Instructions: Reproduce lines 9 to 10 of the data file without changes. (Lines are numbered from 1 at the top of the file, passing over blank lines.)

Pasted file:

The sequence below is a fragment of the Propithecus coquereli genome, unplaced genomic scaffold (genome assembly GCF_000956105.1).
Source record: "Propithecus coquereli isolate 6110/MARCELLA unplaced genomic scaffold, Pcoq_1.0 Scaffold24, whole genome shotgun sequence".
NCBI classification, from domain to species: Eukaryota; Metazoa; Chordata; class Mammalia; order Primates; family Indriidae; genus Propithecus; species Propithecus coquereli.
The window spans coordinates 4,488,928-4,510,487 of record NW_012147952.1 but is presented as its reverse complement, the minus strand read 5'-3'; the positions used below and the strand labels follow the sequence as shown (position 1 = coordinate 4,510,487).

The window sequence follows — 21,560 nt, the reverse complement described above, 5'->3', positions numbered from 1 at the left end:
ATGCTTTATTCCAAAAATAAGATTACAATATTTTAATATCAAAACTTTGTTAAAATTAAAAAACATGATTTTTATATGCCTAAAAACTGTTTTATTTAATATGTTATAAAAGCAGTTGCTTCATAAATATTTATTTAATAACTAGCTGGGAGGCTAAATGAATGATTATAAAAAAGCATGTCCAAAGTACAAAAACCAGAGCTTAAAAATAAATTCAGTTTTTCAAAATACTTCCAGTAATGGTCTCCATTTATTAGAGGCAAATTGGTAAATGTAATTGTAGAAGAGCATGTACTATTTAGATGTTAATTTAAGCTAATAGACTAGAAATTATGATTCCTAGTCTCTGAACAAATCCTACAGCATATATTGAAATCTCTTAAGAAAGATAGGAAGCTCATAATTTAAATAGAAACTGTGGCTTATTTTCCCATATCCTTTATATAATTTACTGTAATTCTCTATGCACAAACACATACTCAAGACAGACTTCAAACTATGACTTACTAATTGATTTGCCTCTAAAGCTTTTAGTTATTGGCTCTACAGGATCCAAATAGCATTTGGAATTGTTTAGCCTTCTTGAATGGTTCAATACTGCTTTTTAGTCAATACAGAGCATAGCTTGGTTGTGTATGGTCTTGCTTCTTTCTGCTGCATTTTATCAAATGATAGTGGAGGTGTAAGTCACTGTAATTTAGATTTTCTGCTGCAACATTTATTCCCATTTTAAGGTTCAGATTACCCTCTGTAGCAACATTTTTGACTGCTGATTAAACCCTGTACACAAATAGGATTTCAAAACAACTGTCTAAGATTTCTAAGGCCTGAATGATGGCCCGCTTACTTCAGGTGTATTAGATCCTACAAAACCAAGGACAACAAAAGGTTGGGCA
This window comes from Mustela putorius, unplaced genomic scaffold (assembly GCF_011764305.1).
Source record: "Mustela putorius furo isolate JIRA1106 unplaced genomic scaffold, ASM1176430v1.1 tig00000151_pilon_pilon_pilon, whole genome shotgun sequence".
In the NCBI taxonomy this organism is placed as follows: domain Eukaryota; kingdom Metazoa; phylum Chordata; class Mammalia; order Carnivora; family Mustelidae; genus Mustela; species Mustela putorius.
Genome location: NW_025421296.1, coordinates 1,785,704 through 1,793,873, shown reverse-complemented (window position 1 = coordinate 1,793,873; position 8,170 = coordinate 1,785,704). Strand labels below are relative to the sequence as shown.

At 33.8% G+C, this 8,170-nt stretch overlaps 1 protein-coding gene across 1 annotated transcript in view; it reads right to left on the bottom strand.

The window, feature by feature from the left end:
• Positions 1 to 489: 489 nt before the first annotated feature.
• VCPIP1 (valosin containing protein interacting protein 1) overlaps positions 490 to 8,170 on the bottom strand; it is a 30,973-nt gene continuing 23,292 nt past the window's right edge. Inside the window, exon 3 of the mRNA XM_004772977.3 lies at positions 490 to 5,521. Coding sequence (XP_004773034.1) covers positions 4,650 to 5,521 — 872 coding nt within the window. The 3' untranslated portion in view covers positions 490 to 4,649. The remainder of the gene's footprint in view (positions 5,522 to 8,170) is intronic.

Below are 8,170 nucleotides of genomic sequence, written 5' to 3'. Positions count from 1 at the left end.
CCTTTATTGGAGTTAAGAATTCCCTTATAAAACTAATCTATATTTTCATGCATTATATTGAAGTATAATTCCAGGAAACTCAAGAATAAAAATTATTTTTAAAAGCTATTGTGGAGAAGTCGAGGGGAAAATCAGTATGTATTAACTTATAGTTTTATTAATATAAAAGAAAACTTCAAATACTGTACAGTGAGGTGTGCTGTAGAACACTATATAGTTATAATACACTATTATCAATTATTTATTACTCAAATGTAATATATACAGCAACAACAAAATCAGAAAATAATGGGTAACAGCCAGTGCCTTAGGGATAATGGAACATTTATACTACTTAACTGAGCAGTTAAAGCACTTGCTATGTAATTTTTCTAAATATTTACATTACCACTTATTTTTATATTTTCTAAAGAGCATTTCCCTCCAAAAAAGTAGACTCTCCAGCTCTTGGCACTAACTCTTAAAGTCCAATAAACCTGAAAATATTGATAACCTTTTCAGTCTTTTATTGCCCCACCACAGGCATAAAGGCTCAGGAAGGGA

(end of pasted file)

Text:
In the NCBI taxonomy this organism is placed as follows: domain Eukaryota; kingdom Metazoa; phylum Chordata; class Mammalia; order Carnivora; family Mustelidae; genus Mustela; species Mustela putorius.
Genome location: NW_025421296.1, coordinates 1,785,704 through 1,793,873, shown reverse-complemented (window position 1 = coordinate 1,793,873; position 8,170 = coordinate 1,785,704). Strand labels below are relative to the sequence as shown.